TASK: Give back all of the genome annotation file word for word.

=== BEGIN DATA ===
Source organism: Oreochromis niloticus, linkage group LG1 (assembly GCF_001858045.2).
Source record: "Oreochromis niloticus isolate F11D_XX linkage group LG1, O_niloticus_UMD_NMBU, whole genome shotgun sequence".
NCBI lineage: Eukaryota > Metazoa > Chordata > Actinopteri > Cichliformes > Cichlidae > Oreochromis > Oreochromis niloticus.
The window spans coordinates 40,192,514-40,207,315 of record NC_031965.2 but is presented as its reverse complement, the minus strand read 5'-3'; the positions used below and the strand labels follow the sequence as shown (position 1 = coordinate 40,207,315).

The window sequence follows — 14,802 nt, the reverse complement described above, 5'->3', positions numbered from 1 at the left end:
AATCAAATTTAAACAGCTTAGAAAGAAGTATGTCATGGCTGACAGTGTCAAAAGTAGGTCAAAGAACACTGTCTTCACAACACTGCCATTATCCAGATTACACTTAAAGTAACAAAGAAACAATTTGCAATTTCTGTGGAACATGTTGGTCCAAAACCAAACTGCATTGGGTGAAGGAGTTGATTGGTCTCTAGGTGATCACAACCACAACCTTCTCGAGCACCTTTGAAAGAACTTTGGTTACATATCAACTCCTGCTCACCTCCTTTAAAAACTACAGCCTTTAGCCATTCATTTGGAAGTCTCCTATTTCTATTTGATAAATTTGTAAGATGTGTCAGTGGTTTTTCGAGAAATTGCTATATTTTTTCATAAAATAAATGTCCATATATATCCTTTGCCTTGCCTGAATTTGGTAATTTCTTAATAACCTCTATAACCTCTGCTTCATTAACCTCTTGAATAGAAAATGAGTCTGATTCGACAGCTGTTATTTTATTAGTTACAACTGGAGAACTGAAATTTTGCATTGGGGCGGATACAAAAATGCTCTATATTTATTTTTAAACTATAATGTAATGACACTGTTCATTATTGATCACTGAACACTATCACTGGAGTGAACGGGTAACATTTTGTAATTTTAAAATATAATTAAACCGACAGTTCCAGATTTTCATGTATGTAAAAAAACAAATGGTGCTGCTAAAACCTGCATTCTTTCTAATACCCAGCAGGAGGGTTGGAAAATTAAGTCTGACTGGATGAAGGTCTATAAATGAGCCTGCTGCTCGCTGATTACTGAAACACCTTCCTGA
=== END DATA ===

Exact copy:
Source organism: Oreochromis niloticus, linkage group LG1 (assembly GCF_001858045.2).
Source record: "Oreochromis niloticus isolate F11D_XX linkage group LG1, O_niloticus_UMD_NMBU, whole genome shotgun sequence".
NCBI lineage: Eukaryota > Metazoa > Chordata > Actinopteri > Cichliformes > Cichlidae > Oreochromis > Oreochromis niloticus.
The window spans coordinates 40,192,514-40,207,315 of record NC_031965.2 but is presented as its reverse complement, the minus strand read 5'-3'; the positions used below and the strand labels follow the sequence as shown (position 1 = coordinate 40,207,315).

The window sequence follows — 14,802 nt, the reverse complement described above, 5'->3', positions numbered from 1 at the left end:
AATCAAATTTAAACAGCTTAGAAAGAAGTATGTCATGGCTGACAGTGTCAAAAGTAGGTCAAAGAACACTGTCTTCACAACACTGCCATTATCCAGATTACACTTAAAGTAACAAAGAAACAATTTGCAATTTCTGTGGAACATGTTGGTCCAAAACCAAACTGCATTGGGTGAAGGAGTTGATTGGTCTCTAGGTGATCACAACCACAACCTTCTCGAGCACCTTTGAAAGAACTTTGGTTACATATCAACTCCTGCTCACCTCCTTTAAAAACTACAGCCTTTAGCCATTCATTTGGAAGTCTCCTATTTCTATTTGATAAATTTGTAAGATGTGTCAGTGGTTTTTCGAGAAATTGCTATATTTTTTCATAAAATAAATGTCCATATATATCCTTTGCCTTGCCTGAATTTGGTAATTTCTTAATAACCTCTATAACCTCTGCTTCATTAACCTCTTGAATAGAAAATGAGTCTGATTCGACAGCTGTTATTTTATTAGTTACAACTGGAGAACTGAAATTTTGCATTGGGGCGGATACAAAAATGCTCTATATTTATTTTTAAACTATAATGTAATGACACTGTTCATTATTGATCACTGAACACTATCACTGGAGTGAACGGGTAACATTTTGTAATTTTAAAATATAATTAAACCGACAGTTCCAGATTTTCATGTATGTAAAAAAACAAATGGTGCTGCTAAAACCTGCATTCTTTCTAATACCCAGCAGGAGGGTTGGAAAATTAAGTCTGACTGGATGAAGGTCTATAAATGAGCCTGCTGCTCGCTGATTACTGAAACACCTTCCTGA